Asia Singapore Ang Peng Siong bids farewell to Farrer Park Swimming Complex as site...

Ang Peng Siong bids farewell to Farrer Park Swimming Complex as site makes way for new HDB flats and integrated sports facilities

- Advertisement -

Farrer Park site to be redeveloped after Lawrence Wong said that site cannot be preserved because “the facilities in the…area were less frequently used as competitive sports venues.”

A 10ha site in Farrer Park will be redeveloped into a public housing estate with about 1,600 HDB flats, integrated with sports and recreational facilities including a new sports centre at the location of the Farrer Park Swimming Complex.

The flats are slated to be launched for sale in the next three years, said the Housing & Development Board (HDB), Sport Singapore (SportSG) and the Urban Redevelopment Authority (URA) in a joint press release on Monday (Apr 25).

Responding to the news, legendary swimmer Ang Peng Siong said, “It is with deep regret that I have to inform all our friends and stakeholders that we will have to vacate Farrer Park Swimming Complex at the end of June with a possible extension being offered to the end of August 2022, after 18 years of using it as our training base.”

Farrer Park Swimming Complex was part of the Farrer Park Athletic Centre that was known for its association with high-profile regional sporting events in the 1960s and 1970s, such as the Southeast Asian Peninsular (SEAP) Games. The pool was opened on 22 February 1957 by Chief Minister Lim Yew Hock.

Ang has operated APS Swim School at Farrer Park since 2004, where he trains swimmers in the very pools he trained in – from young students to swimmers of the Singapore Paralympics Team such as Theresa Goh and Yip Pin Xu.

In 2018, sports aficionados called on the Government to preserve Farrer Park. A former Senior Director at the Singapore Sports Hub also echoed the sentiment, asking how the Government justifies the destruction and gentrification of what many consider to be part of our nation’s sporting history. He called for “city planners (to) develop around the national sports icons similar to how Matilda House in Punggol was preserved.” He acknowledged that the development of Farrer Park may be financially sensible, but wondered if it was morally justifiable.

In that same year, an online public petition was also rolled out to preserve Farrer Park as a sports heritage site. It called on the Government to find ways to integrate this heritage with the future development. Over 1.200 people signed that petition.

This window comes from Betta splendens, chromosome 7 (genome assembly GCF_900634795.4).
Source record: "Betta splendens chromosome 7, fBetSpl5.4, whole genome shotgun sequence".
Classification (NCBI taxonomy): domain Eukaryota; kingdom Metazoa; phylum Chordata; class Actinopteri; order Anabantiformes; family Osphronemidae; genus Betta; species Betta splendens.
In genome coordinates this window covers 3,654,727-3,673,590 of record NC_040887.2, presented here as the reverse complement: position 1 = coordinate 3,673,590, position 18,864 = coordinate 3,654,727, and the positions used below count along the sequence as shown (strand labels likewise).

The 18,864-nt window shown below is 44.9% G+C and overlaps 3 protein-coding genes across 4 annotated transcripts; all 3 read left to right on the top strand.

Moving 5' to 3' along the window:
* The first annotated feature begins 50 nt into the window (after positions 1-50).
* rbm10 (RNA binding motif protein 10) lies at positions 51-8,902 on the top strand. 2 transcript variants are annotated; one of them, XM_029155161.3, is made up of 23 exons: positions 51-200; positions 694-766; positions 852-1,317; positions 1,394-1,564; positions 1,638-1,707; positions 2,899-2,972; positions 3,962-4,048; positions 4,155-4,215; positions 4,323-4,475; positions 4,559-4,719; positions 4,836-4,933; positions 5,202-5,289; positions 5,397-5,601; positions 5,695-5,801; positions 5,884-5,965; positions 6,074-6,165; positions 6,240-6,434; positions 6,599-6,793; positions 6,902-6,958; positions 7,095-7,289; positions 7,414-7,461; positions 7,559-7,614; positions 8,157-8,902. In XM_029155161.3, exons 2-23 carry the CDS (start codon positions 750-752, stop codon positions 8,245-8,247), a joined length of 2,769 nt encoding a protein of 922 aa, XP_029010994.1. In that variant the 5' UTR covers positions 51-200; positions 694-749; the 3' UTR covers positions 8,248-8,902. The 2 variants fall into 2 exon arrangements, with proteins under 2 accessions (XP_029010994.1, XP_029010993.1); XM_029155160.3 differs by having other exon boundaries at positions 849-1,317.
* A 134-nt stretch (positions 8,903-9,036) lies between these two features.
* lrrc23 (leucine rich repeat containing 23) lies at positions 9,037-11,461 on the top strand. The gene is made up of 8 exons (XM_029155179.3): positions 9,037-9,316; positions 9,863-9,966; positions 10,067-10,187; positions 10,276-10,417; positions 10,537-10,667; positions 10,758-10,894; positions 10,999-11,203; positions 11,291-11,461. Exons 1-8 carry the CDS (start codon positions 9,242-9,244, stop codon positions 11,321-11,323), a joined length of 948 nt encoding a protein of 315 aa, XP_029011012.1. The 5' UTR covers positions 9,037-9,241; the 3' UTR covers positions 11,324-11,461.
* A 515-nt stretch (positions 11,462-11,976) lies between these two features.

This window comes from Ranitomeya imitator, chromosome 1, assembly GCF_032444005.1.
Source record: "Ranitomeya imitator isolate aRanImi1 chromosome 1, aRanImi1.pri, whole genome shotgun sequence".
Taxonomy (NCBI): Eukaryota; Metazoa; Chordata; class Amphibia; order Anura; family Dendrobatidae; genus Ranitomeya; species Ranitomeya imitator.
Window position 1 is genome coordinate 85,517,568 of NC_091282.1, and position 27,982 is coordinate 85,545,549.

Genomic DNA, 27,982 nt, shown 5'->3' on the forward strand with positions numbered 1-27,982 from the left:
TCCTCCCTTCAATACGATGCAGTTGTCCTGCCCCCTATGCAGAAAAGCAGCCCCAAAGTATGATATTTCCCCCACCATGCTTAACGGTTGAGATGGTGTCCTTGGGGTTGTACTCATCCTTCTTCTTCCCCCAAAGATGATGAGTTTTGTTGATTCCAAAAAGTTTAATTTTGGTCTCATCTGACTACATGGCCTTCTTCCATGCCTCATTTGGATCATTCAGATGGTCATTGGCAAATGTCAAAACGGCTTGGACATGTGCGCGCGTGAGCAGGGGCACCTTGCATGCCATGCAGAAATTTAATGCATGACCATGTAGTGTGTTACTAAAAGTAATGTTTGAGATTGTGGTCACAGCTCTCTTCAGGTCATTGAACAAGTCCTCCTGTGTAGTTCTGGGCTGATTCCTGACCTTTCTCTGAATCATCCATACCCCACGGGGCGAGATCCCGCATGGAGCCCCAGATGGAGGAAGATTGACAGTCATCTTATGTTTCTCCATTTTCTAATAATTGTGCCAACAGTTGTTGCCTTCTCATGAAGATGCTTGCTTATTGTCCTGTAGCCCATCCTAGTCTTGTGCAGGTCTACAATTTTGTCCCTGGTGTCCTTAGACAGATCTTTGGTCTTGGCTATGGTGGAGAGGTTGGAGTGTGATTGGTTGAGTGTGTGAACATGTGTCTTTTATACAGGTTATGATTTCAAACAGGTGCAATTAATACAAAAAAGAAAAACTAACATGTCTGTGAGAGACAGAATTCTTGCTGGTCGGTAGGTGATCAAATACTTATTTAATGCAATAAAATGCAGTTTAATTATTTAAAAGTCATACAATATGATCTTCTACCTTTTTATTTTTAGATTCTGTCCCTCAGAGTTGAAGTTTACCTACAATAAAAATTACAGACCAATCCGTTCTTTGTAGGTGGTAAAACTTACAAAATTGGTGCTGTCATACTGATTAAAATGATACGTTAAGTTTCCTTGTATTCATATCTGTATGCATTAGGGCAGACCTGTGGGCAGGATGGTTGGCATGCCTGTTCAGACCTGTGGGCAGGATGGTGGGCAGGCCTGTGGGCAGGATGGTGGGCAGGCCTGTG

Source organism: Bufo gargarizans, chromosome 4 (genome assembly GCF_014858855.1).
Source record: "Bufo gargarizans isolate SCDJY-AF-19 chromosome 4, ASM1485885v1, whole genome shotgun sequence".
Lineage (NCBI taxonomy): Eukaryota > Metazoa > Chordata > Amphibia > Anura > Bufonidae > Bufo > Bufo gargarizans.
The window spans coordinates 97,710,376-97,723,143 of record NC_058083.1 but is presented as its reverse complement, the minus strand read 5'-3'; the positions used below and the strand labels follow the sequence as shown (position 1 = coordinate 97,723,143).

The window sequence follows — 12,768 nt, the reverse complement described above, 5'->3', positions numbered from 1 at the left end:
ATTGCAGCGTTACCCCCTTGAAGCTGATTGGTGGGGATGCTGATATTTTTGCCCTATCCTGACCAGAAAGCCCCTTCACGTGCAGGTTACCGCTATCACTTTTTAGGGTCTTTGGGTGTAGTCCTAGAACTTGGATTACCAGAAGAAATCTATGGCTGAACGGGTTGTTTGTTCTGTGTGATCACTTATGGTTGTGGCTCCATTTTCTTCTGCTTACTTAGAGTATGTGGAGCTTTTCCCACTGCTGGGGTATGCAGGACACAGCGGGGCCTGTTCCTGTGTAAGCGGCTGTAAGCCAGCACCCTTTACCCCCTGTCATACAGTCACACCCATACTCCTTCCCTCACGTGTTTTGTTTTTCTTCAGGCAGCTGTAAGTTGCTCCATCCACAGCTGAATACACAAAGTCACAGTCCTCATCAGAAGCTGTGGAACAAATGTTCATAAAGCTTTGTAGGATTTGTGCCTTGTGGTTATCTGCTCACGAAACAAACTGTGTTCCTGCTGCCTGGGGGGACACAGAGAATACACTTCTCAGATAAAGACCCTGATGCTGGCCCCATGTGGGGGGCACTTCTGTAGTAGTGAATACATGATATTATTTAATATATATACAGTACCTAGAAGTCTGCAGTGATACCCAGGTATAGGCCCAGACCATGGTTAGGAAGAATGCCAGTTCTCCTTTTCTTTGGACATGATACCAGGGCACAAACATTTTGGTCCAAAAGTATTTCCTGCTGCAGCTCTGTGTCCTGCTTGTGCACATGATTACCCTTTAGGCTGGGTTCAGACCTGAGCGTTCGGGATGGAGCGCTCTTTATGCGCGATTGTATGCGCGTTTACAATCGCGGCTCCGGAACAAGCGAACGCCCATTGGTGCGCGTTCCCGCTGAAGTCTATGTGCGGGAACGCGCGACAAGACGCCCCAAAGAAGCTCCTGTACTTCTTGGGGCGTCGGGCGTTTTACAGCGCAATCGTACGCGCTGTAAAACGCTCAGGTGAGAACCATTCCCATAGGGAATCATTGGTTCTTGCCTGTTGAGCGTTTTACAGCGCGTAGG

Responding to a parliamentary question on the preservation of the Farrer Park site, then-National Development Minister Lawrence Wong said, “the facilities in the…area were less frequently used as competitive sports venues.”

He justified the redevelopment of the site saying, “The Farrer Park area is close to the city and the Little India MRT interchange, making it suitable for housing.”

justified the demolition of the Farrer Park area saying “the facilities in the…area were less frequently used as competitive sports venues.” Responding to a parliamentary question on if Farrer Park Field and the adjoining facilities will be preserved “as the area has a rich sports heritage and memorable sports milestones instead of repurposing it into a residential development”, Minister Lawrence Wong explained in a written reply why it was not feasible.

“Farrer Park Field has been used as a sports field since the 1930s. Other sport facilities adjoining the Field such as the Athletic Centre and Swimming Pool were built in the 1950s, and served as the training grounds for many local athletes. Over the years, as newer facilities such as the nearby Jalan Besar Stadium and Swimming Complex and the National Stadium were built, the facilities in the Farrer Park area were less frequently used as competitive sports venues. Today, they are used mainly by the public for recreational sports.
“The Farrer Park area is close to the city and the Little India MRT interchange, making it suitable for housing. The current plan is to develop the area for housing and community facilities, including a park. We are mindful of the Farrer Park area’s history as a sporting ground, and will see how best to weave in elements of the heritage of the area in our future plans. We will seek feedback and ideas from key stakeholders and community partners, as we develop more detailed plans.”

Remembering the heritage of the site, Ang said in his Facebook post, “We have shared many memories together at the complex, and for me, the history goes back a lot further as my late father Ang Teck Bee was a pool supervisor at the pool, which allowed me the opportunity to train and prepare for my early days as a swimmer.”

Ang added, “The lack of a working solution to help us with the move out of Farrer Park will mean that our swimmers, their parents and their training regime may well be compromised. It will devastate a pipeline with 27 years of history producing champions, including our para-athletes at major games.

- Advertisement -

Categories

Topics

- Advertisement -